Sarcasm is ubiquitous in organizations. Despite its prevalence, we know surprisingly little about the cognitive experiences of sarcastic expressers and recipients or their behavioral implications. The current research proposes and tests a novel theoretical model in which both the construction and interpretation of sarcasm leads to greater creativity because they activate abstract thinking. Studies 1 and 2 found that both sarcasm expressers and recipients reported more conflict but also demonstrated enhanced creativity following a simulated sarcastic conversation or after recalling a sarcastic exchange. Study 3 demonstrated that sarcasm’s effect on creativity for both parties was mediated by abstract thinking and generalizes across different forms of sarcasm. Finally, Study 4 found that when participants expressed sarcasm toward or received sarcasm from a trusted other, creativity increased but conflict did not. We discuss sarcasm as a double-edged sword: despite its role in instigating conflict, it can also be a catalyst for creativity.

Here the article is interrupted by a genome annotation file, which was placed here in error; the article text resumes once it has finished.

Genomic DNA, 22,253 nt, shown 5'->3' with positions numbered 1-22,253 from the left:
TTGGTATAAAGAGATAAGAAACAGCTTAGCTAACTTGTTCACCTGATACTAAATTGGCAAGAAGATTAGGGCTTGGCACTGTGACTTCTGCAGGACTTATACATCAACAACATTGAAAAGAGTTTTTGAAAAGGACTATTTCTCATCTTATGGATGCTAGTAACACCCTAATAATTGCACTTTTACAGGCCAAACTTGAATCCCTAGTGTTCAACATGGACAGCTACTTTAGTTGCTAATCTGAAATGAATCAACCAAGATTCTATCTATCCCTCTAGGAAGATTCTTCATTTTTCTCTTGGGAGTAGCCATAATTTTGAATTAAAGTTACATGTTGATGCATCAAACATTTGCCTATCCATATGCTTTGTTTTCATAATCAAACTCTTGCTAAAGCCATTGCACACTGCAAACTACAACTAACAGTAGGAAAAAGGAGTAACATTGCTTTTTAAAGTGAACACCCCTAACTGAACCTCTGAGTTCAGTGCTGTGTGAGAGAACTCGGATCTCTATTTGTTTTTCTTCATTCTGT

Huang, L., F. Gino, and Adam Galinsky. "The highest form of intelligence: Sarcasm increases creativity for both expressers and recipients." Organizational Behavior and Human Decision Processes 131 (November 2015): 162-177.
Each author name for a Columbia Business School faculty member is linked to a faculty research page, which lists additional publications by that faculty member.
Each topic is linked to an index of publications on that topic.